Over the past several months, threat actors believed to have ties with North Korea have been targeting crypto-currency exchanges to obtain hard currencies for the Pyongyang regime, FireEye says.

The attacks, which FireEye has observed since May 2017, are said to be part of a campaign that started in 2016, when banks and the global financial system were hit. Given the impressive spike in value Bitcoin has seen since the beginning of the year, it’s no surprise that threat actors are interested in the potential crypto-currencies have.

Traditionally, North Korean actors have been engaging in activities typically associated with nation-state cyber espionage, but they started shifting focus to conduct cybercrime as of last year. Given the country’s position as a pariah nation that has been cut off from much of the global economy, as well as its tight control of its military and intelligence capabilities, this doesn’t come as a surprise.

North Korea Stealing Bitcoin via hacksAs such, the recently observed interest in crypto-currencies isn’t surprising either, and FireEye considers the recent attacks to be part of a larger campaign that started last year. Since May 2017, the security researchers have observed North Korean actors targeting at least three South Korean crypto-currency exchanges, supposedly in an attempt to steal funds.

The attacks, FireEye says, involved spear-phishing attacks that often targeted the personal email accounts of employees at digital currency exchanges. Tax-themed lures were frequently employed to trick users into installing malware such as PEACHPIT and similar variants, which have been previously linked to North Korean actors.

The spear-phishing attacks started in early May and targeted one crypto-currency exchange at a time. By early June, three South Korean exchanges were hit, along with various other, unknown victims, which the security researchers suggest might be crypto-currency service providers in South Korea.

“Add to that the ties between North Korean operators and a watering hole compromise of a Bitcoin news site in 2016, as well as at least one instance of usage of a surreptitious crypto-currency miner, and we begin to see a picture of North Korean interest in crypto-currencies, an asset class in which Bitcoin alone has increased over 400% since the beginning of this year,” FireEye notes.

Prior to these attacks, South Korean crypto-currency exchange Yapizon was compromised in April, but FireEye says that “at least some of the tactics, techniques, and procedures” reportedly employed during this incident were different, and there are no clear indications of North Korean involvement.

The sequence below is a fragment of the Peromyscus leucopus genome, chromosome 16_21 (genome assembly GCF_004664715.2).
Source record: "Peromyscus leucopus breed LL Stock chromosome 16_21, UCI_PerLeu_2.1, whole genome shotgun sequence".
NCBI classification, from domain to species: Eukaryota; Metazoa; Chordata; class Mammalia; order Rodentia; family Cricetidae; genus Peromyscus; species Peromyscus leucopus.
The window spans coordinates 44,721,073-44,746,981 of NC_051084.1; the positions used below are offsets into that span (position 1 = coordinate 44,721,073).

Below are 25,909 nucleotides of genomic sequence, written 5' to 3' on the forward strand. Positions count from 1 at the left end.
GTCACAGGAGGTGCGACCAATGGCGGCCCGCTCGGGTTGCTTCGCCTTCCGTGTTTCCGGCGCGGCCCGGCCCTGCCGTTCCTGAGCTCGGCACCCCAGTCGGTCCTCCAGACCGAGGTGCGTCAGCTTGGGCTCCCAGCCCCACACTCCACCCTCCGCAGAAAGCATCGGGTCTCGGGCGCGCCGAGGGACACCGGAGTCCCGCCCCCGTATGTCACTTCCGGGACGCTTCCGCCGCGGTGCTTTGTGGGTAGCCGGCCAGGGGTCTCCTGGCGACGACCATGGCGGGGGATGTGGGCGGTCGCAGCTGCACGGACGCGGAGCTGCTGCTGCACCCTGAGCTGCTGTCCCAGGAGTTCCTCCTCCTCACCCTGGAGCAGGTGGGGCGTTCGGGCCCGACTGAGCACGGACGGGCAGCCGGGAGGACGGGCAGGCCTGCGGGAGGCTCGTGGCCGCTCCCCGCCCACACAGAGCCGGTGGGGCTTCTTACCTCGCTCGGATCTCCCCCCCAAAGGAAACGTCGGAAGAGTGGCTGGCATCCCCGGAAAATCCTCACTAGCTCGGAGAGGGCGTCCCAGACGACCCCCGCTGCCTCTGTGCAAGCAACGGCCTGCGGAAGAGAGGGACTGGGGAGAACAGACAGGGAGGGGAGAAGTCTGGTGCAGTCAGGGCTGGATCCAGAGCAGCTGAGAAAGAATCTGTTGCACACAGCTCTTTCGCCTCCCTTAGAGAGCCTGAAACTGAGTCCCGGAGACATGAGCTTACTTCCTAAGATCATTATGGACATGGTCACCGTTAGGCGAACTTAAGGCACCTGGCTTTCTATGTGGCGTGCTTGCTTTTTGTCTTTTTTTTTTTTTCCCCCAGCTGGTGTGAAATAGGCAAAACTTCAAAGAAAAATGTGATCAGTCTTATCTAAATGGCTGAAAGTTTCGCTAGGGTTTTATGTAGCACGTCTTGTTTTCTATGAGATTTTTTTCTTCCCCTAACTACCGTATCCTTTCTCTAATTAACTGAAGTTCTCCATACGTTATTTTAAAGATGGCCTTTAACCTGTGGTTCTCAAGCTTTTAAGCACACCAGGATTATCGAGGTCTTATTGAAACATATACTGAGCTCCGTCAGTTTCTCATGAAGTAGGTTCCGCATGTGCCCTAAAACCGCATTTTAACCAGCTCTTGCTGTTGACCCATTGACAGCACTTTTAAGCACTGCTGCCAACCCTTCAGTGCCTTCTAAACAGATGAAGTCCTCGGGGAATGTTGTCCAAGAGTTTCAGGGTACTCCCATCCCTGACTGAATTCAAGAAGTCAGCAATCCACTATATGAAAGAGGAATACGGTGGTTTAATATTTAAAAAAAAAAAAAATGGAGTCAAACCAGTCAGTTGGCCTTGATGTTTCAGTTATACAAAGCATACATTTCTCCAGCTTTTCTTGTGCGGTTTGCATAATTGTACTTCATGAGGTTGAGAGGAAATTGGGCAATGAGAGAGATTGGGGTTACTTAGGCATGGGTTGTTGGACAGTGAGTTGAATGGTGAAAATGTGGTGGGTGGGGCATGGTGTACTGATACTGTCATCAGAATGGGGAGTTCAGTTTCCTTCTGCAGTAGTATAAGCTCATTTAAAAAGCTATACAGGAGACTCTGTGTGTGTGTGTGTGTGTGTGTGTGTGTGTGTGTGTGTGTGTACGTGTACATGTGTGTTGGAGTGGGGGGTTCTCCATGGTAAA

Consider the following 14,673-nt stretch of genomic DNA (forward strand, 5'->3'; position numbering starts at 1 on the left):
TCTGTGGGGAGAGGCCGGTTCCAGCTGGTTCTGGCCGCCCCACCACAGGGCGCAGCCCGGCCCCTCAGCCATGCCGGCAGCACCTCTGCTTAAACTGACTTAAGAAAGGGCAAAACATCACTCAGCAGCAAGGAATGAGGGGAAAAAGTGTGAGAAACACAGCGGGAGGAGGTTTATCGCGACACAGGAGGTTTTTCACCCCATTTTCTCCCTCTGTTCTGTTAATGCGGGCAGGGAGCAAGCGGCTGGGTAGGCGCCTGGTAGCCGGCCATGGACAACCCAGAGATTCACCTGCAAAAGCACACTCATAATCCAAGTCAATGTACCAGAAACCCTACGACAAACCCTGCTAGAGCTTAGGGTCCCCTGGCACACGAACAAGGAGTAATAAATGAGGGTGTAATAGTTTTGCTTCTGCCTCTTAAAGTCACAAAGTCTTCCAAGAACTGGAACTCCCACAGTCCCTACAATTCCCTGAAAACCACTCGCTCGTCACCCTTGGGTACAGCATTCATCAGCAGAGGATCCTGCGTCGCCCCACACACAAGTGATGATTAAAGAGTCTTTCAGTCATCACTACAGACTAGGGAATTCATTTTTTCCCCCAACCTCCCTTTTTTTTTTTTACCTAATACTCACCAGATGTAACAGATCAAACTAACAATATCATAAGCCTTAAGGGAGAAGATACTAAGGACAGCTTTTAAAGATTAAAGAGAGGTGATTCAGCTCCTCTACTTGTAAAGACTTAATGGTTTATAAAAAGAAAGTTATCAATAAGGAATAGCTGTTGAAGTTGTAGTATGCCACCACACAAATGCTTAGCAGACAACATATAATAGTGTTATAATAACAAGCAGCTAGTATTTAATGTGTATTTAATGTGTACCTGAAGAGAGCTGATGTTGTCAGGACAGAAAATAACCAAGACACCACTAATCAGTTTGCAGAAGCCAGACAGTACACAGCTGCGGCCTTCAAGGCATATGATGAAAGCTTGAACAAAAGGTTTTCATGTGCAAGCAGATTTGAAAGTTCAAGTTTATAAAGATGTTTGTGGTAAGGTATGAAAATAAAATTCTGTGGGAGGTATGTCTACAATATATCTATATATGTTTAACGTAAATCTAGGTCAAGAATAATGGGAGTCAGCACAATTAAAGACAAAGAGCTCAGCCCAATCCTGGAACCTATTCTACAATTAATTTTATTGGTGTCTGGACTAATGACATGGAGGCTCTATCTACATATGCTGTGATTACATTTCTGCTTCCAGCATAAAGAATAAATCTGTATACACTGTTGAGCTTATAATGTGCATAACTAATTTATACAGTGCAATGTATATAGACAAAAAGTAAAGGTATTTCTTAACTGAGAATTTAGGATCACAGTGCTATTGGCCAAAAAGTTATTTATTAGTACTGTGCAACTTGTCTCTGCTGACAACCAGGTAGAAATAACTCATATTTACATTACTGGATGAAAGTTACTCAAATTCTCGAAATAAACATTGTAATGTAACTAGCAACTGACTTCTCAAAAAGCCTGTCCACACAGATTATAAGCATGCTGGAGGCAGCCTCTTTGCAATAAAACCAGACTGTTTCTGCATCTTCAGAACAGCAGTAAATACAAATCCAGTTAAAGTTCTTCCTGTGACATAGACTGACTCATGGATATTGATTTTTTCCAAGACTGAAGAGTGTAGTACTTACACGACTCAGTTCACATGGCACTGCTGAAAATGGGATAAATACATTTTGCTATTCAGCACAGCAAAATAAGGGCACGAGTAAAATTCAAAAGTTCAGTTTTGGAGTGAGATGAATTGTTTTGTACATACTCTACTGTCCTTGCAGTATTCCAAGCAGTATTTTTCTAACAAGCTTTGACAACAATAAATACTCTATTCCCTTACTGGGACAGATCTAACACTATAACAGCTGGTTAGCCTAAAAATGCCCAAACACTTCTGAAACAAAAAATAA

At the end of April, however, the United States announced a strategy of increased economic sanctions against North Korea, and the subsequent attacks on South Korean exchanges might be the result of this announcement. A July attack on Bithumb might also be the result of North Korea’s increased interest in Bitcoin, a report published last month revealed.

The targeting of Bitcoin and crypto-currency exchanges fits with the previously observed North Korean actors’ interest in conducting financial crime on the regime’s behalf. By compromising a crypto-currency exchange, the actors can move crypto-currencies out of online wallets, swap them for more anonymous ones, and even “send them directly to other wallets on different exchanges to withdraw them in fiat currencies such as South Korean won, US dollars, or Chinese renminbi,” FireEye notes.

“As the regulatory environment around cryptocurrencies is still emerging, some exchanges in different jurisdictions may have lax anti-money laundering controls easing this process and make the exchanges an attractive tactic for anyone seeking hard currency,” the researchers continue.

Nation states are starting to take notice of the potential presented by Bitcoin and other crypto-currencies, given their recent increase in value. Thus, this emerging asset class is becoming a “target of interest by a regime that operates in many ways like a criminal enterprise,” FireEye notes, adding that other rising cyber powers might follow a similar path.

“Cyber criminals may no longer be the only nefarious actors in this space,” the researchers conclude.

Just last night, the UN Security Council voted unanimously to adopt new sanctions on North Korea, including restrictions on oil shipments, banning import and export of textiles, and barring countries from issuing new work permits to North Koreans working abroad.

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